Watch: Hugh Bonneville and Percelle Ascott on political edge of I Came By
The new Netflix thriller I Came By serves as "a mirror to society" with a political message baked into its twists and turns, according to the cast and filmmaker behind the story.
In the film, directed by Under the Shadow filmmaker Babak Anvari, Ascott and George MacKay portray a pair of politically-motivated graffiti artists who break into the homes of wealthy Londoners and daub the titular phrase on their walls.
Their commitment to direct activism leads to trouble when MacKay's character breaks into the home of a highly respected retired judge played by Hugh Bonneville and unwittingly uncovers a very dark secret.
"I think the politics in it, if indeed there are any, is for the audience to to take away," Bonneville told Yahoo Entertainment UK ahead of the film's release.
The Downton Abbey star said: "It's landing at a time when, certainly in Britain and arguably all around the world, there is this sense of crisis — of the haves and the have-nots and how do you express your dissatisfaction?
"Hopefully it should be through the ballot box — rather than by invading your neighbour — through the democratic process. But sometimes people feel so disenfranchised that they don't know what else to do.
"I think Babak does ask those questions in this. The establishment wants to keep the status quo as it is. And, in our case, the, the young, disaffected lads want to express their dissatisfaction, but how do they change the dynamic?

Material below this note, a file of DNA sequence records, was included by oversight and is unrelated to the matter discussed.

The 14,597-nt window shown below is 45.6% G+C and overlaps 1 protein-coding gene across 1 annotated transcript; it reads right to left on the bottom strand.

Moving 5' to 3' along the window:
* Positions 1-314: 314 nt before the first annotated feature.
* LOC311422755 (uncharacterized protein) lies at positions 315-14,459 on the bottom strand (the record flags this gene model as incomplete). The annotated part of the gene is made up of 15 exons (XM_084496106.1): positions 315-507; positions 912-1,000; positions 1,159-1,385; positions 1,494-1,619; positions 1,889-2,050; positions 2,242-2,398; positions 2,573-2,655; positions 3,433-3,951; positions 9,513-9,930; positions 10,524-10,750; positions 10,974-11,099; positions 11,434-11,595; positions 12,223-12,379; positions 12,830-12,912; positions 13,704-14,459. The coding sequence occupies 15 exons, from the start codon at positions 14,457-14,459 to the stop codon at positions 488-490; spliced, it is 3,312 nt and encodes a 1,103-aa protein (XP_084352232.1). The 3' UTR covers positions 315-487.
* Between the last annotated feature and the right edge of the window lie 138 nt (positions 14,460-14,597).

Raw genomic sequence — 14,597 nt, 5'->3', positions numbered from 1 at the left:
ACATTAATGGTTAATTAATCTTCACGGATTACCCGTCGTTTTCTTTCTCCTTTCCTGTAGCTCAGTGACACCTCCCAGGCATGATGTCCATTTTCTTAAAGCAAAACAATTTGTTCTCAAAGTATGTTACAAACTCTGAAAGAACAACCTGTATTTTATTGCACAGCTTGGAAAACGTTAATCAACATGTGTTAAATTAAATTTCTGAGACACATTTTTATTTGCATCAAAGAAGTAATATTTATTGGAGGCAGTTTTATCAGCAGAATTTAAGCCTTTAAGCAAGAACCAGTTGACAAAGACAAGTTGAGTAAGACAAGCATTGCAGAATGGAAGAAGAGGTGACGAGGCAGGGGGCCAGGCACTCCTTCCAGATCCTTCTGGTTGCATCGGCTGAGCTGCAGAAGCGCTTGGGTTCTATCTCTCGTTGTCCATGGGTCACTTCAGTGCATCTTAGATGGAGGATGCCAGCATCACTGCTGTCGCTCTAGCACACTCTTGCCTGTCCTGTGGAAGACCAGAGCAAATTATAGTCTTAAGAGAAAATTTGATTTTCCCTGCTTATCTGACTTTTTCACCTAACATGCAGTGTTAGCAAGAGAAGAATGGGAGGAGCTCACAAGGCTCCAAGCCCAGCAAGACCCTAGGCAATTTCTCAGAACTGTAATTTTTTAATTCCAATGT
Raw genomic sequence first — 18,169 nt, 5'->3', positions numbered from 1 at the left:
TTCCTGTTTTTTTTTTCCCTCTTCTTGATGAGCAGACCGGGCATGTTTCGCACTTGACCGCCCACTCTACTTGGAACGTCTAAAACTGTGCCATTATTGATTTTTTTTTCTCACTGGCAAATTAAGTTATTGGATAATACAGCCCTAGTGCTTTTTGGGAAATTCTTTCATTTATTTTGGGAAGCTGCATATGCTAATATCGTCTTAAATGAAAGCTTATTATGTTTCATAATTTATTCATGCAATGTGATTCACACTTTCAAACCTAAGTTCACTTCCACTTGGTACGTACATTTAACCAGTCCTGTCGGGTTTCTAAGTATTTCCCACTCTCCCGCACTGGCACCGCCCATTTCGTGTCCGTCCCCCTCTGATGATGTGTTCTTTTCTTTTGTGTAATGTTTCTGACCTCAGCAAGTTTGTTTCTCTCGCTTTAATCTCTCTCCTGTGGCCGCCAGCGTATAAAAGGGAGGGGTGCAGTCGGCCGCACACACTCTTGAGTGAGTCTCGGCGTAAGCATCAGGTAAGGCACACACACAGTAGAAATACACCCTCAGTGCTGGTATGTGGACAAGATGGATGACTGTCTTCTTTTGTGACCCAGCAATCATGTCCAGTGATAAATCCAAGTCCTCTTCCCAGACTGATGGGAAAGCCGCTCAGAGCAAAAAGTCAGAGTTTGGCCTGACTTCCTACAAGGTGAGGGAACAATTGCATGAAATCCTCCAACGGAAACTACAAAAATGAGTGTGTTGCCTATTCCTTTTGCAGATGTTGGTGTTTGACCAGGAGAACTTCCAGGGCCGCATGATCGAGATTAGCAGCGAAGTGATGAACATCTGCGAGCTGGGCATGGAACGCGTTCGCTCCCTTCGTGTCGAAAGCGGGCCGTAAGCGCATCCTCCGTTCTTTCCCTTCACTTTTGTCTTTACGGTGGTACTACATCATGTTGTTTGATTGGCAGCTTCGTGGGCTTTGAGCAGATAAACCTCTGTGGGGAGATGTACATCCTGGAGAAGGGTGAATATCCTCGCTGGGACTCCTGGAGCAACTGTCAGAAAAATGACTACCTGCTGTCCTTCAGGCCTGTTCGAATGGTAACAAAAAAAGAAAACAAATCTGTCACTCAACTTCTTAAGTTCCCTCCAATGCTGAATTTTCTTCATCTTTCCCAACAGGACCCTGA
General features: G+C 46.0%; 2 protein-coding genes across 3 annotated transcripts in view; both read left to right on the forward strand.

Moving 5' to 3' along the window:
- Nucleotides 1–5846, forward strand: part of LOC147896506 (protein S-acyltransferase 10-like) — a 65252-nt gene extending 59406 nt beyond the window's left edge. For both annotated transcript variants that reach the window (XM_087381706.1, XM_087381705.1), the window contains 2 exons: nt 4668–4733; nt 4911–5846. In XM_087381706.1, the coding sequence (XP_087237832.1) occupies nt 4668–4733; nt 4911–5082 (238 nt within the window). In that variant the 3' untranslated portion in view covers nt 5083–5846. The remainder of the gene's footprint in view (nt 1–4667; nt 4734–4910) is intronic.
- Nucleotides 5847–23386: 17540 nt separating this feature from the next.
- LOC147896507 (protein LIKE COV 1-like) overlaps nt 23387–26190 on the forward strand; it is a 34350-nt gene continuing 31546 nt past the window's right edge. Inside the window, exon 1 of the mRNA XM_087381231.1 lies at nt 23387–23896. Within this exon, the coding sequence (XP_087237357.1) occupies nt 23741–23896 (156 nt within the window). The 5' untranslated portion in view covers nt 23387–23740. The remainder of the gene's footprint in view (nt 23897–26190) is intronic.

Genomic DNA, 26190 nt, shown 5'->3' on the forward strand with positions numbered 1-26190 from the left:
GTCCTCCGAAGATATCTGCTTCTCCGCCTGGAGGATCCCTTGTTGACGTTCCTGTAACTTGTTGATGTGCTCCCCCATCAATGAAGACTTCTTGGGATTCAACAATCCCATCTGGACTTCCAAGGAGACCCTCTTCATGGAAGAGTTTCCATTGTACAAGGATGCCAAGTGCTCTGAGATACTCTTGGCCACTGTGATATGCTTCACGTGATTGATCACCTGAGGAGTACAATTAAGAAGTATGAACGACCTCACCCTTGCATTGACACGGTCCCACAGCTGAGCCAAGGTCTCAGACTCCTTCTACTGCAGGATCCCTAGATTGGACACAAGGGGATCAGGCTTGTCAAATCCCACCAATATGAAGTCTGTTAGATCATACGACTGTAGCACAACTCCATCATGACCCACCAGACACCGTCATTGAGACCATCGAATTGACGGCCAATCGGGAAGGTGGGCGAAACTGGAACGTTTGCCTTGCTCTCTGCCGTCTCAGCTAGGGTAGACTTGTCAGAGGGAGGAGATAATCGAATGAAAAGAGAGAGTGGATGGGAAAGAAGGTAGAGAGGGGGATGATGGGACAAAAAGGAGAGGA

"But then, as we say, Babak then takes you off on a completely unexpected journey."
Ascott said the political edges of Anvari's movie — which the filmmaker first conceived two decades ago — were a key factor in his decision to sign on and join the project.
"The film is a mirror to society, isn't it? There's themes I guess we're tackling, whether it's class and race and stuff like that, that it's important to talk about, you know," he said.
Ascott added: "This film is an experience. It's a rollercoaster, you know, it's a thriller. But, at the same time, it's got this real substance and message at the heart of it, which is, for all of us making films, it's an important part."
For Anvari himself, it has been a long journey to the making of I Came By, which he initially believed would be his first feature when he came up with the idea 20 years ago.
He said: "I was in my early twenties at university when the original idea came to me, based around the conversations I had with my friends and that disillusionment at the time.
"But it's a weird thing that still, two decades later, we're dealing with similar issues. Certain things have got better and certain things got worse, so it's interesting. In some ways, it is a very timely film, even though the seed of it came to me 20 years ago."
Anvari added that it's even more thrilling to be telling the story now, even given the spotlight such movies are afforded in an increasingly febrile and divisive political landscape.
He said: "It was actually exciting, especially because it's obviously nested within a entertaining thriller, hopefully.
"For me, it's really important to not only entertain and tell an engaging story, but to tackle certain serious themes.
"Having that central theme, which is how the institutions can fail us and then what are our responsibilities as individuals when they do, that was like the heartbeat of it. And like you said, it's even more relevant now. So that was part of the excitement."
Alongside Bonneville, MacKay and Ascott, the cast of I Came By also includes Line of Duty star Kelly Macdonald as the mother of MacKay's character.
I Came By is in UK cinemas now and arrives on Netflix from 31 August.
Watch: Trailer for Netflix thriller I Came By